Scott Mitchell on prized free agency: “You have to poop golden nuggets”

Believe it or not, there was a time when being a highly sought after NFL free agent meant demanding just a shade more than $10 million over three years (chump change, right?)[pullquote]I just know my performance was better than I got credit for, and the expectations were probably a little bit unrealistic.[/pullquote]

Now, with free agent Ndamukong Suh demanding what is sure to be over $100 million, former Lions quarterback Scott Mitchell (he of the three-year, $11 million deal signed in 1994) sat down with Sports Illustrated’s Jenny Vrentas to share some wisdom on being the top prize of the free agent market — just as he was following a 1993 season in which he more-than-adequatley filled in for an injured Dan Marino in Miami.

So, what’s it like to be the new guy in town, holding money bags in each hand?

Well, you pretty much have to poop gold nuggets. You have to walk on water. I went to Detroit, and they had been to the playoffs, and it was one of those things where it was like, we really feel like we are just a quarterback away from winning it all. You go in with that expectation, but it’s really an unreasonable expectation, because it takes more than just a quarterback. I stepped into a very tough situation. It was Detroit, and they are brutally ruthless on quarterbacks there. It is not a quarterback-friendly place for the most part, and that’s fine.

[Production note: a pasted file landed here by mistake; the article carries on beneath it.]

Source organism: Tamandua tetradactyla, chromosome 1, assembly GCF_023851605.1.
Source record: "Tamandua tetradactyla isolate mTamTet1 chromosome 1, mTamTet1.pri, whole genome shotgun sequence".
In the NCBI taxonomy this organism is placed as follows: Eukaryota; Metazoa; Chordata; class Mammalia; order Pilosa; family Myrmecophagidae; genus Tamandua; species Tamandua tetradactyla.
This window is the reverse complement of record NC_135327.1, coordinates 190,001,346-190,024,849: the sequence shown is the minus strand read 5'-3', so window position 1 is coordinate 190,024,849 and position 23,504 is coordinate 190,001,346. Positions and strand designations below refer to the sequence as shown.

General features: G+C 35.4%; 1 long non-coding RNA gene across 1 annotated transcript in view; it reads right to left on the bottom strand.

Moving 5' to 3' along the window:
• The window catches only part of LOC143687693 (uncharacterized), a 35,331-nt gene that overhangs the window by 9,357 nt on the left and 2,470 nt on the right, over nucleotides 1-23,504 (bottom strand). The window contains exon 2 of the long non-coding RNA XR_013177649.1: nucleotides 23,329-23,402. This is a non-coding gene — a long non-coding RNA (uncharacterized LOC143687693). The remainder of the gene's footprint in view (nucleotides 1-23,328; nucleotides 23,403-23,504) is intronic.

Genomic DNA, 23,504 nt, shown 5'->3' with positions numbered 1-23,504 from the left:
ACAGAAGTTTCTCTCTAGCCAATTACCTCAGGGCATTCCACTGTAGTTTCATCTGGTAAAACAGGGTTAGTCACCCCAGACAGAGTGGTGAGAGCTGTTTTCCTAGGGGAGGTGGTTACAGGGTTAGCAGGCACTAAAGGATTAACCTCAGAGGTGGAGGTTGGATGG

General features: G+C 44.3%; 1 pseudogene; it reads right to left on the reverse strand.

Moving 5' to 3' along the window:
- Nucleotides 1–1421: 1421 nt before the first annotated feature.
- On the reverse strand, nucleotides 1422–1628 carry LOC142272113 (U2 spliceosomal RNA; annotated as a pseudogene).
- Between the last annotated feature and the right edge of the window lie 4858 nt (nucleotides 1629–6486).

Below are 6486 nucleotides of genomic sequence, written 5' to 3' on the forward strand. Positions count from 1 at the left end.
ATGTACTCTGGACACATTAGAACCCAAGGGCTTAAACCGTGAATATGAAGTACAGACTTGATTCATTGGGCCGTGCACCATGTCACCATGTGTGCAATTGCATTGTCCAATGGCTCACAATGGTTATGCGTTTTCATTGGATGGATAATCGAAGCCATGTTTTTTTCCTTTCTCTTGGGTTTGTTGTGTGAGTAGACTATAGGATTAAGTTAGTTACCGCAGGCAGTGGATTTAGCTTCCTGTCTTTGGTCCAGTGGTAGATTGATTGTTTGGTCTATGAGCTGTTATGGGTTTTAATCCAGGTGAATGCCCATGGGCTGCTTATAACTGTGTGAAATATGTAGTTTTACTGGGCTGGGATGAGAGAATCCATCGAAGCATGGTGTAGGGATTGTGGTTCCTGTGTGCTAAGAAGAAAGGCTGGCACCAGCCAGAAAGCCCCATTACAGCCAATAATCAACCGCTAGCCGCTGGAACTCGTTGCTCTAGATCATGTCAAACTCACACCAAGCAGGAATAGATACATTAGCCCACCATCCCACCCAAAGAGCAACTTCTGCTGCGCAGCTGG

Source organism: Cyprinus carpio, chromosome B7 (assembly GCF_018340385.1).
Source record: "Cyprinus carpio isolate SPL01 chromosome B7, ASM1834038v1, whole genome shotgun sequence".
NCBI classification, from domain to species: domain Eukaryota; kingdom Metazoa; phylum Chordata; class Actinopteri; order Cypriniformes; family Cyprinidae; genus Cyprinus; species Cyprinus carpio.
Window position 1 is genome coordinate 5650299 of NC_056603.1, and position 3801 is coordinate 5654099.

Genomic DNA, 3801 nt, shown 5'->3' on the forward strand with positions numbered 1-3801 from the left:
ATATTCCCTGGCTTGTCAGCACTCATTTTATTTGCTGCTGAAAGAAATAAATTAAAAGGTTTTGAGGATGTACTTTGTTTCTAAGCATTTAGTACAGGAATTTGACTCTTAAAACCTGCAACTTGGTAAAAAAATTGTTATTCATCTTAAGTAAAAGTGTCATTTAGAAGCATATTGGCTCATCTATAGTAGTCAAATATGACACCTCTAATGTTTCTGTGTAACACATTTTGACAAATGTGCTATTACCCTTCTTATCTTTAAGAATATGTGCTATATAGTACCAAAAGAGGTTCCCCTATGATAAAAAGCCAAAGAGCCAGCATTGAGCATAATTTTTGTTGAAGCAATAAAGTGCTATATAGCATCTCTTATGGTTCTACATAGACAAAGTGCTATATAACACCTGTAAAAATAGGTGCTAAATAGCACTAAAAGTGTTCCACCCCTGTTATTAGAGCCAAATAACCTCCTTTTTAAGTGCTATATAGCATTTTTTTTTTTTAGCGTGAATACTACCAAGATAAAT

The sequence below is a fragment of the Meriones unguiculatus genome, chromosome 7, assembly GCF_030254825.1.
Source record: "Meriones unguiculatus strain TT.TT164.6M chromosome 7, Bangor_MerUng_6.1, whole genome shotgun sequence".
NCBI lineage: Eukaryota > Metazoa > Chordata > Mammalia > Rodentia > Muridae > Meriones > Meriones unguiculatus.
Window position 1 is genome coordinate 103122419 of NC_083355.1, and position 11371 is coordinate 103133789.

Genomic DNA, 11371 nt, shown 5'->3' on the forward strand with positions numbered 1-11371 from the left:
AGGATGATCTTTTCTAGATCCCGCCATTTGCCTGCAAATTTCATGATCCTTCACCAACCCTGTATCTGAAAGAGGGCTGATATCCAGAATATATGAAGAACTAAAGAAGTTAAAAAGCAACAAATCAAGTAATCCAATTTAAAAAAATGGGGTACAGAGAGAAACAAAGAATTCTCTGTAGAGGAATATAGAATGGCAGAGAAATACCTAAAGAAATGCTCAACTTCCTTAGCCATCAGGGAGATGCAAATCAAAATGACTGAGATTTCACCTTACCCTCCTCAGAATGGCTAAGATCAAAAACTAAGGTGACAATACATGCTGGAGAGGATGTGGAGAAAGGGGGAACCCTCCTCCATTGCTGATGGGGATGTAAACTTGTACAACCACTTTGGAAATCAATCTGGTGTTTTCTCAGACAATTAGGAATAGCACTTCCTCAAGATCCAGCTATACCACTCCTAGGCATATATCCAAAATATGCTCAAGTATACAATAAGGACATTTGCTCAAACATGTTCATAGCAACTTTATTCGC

All told, Mitchell spent five years in Detroit, three of which resulted in playoff appearances while he was at the helm as the team’s primary starter. Though, in the interest of full disclosure, 1994’s playoff run was completed by backup Dave Krieg after the infamous Lomas Brown incident.

Still, in hindsight, Mitchell feels he deserves more credit for what he was bringing to the table each week at the Silverdome:

If you look at what I did in Detroit, when I was playing and I was healthy, I was very productive. I was a very good player. But there is the tendency to kind of minimize what I actually did there. I don’t really know where it comes from, if it’s just that expectation, or if people were jealous, [thinking] that guy got money and maybe he didn’t deserve it, or he didn’t play long enough to prove that he was that valuable. I really don’t know. But I just know my performance was better than I got credit for, and the expectations were probably a little bit unrealistic.

And so it goes. With multi-million dollar contracts comes great expectations. Who would have thought?


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